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Russia’s steps in Yukos case to rely on Constitutional Court’s position — Justice Ministry

July 10, 2015, 13:59 UTC+3 MOSCOW
The Russian Constitutional Court is currently considering an inquiry from a group of deputies of the State Duma, the lower house of Russia’s parliament, on applying the ECHR's judgments in Russia
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Russian Constitutional Court

Russian Constitutional Court

© ITAR-TASS/Vadim Zhernov

MOSCOW, July 10. /TASS/. Russia’s further steps in executing an additional resolution of the European Court of Human Rights (ECHR) in the case of ex-Yukos shareholders will be based on the Russian Constitutional Court’s legal position, Deputy Justice Minister Georgy Matyushkin said on Friday.

The deputy justice minister, who is also Russia’s envoy to the ECHR, made this statement at a roundtable discussion on topical international law problems in the 21st century.

The Russian Constitutional Court is currently considering an inquiry from a group of deputies of the State Duma, the lower house of Russia’s parliament, on applying ECHR judgments in Russia. The Constitutional Court press office reported earlier a decision would be announced on July 14.

"I believe that further actions of the Russian authorities will be taken proceeding from the legal position, which will be formulated by the Constitutional Court following the examination of this inquiry," the deputy justice minister said.

In the Yukos vs Russia case, the ECHR "failed to provide legal arguments that would leave no doubts about the fairness and the unbiased nature of its ruling," the deputy justice minister said.

"This resolution is unprecedented as the court never before in its practice awarded compensation to persons who had not applied to it with a relevant request and did not participate in the examination of the corresponding case," the deputy justice minister said.

In the Yukos case, the Russian side was deprived of the right to state its position on the personal composition of shareholders among whom there were persons who, as the European Court noted itself, participated in implementing fraudulent tax evasion schemes," Matyushkin said.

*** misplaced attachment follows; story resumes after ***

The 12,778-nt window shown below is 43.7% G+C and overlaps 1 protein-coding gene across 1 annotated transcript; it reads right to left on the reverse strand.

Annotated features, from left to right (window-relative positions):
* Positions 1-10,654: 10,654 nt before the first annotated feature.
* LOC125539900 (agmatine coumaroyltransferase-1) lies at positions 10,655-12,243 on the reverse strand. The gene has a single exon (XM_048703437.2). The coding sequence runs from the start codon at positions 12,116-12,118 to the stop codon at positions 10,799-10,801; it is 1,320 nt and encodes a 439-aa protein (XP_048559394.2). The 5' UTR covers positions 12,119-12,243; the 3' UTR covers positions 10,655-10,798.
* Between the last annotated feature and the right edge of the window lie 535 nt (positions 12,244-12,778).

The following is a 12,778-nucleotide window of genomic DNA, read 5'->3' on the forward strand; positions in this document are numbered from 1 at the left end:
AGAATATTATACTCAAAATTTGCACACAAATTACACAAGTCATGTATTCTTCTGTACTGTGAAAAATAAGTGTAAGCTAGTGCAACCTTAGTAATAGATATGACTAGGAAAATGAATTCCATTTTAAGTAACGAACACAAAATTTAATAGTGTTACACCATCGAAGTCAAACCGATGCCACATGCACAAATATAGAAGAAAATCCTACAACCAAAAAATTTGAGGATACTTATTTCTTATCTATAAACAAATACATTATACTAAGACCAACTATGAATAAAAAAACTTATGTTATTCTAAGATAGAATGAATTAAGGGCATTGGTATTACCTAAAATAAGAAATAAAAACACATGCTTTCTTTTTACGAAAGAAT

"Moreover, the court ignored the existence of the company’s unrepaid debt to creditors in the amount of over 227 billion rubles," the deputy justice minister said.

"Therefore, for some reasons and contrary to common sense, the court gave priority to compensation in favor of persons who had incomes that had also emerged through the company’s breach of tax legislation and unrepaid credits," Matyushkin said.

Therefore, the ECHR once again ignored the position of the Russian Constitutional Court, which "confirmed compliance with the Constitution of Russia by those legal norms that laid the basis for bringing this company [Yukos] to liability in accordance with law," the deputy justice minister said.

The ECHR ruled on July 31, 2014 to award over 1.866 billion euros in compensation payments to former Yukos shareholders under their complaint filed against Russia and examined in 2011.

The ECHR concluded that Russian courts had breached article 6 of the European Convention on Human Rights stipulating the right to a fair trial when they had examined Yukos taxation issues in the early 2000s because the company had not been given enough time to prepare for its defense.

The court also obliged Russia to pay 300,000 euros to former Yukos shareholders as compensation for their judicial expenses.

Russia’s justice minister said in March the execution of the ECHR’s ruling on paying 1.8 billion euros in compensation to former Yukos shareholders was not binding for Russia.

"The procedure of challenging [the court’s ruling] has been completed. From the ECHR’s viewpoint, the process is over and the talk is now about executing the decision. As for how to execute it, only the procedure for the Committee of Ministers of the Council of Europe is prescribed to monitor the execution of the decision," the justice minister said, adding Russia was denied a review of the case.

"There are no tight timeframes there. They will recommend executing it and remind of the need to carry it through. But no sanctions are stipulated. That is why, this is a free will of a state," the justice minister said.

Yukos case

Yukos oil giant was accused of tax crimes and declared a bankrupt by a Russian court ruling in 2006 while its assets were sold at auctions during the liquidation procedure.

Yukos former head Mikhail Khodorkovsky and his business partner Platon Lebedev were found guilty of embezzlement and tax evasion in May 2005 and sentenced to nine years in prison.

While serving their prison term, both Khodorkovsky and Lebedev were found guilty of embezzlement and money laundering in a second criminal case in December 2010 and sentenced to 14 years in prison, with account taken of the jail term they had served.

Khodorkovsky was pardoned by Russian President Vladimir Putin and left the prison in December 2013. Lebedev was released from the jail in early 2014.

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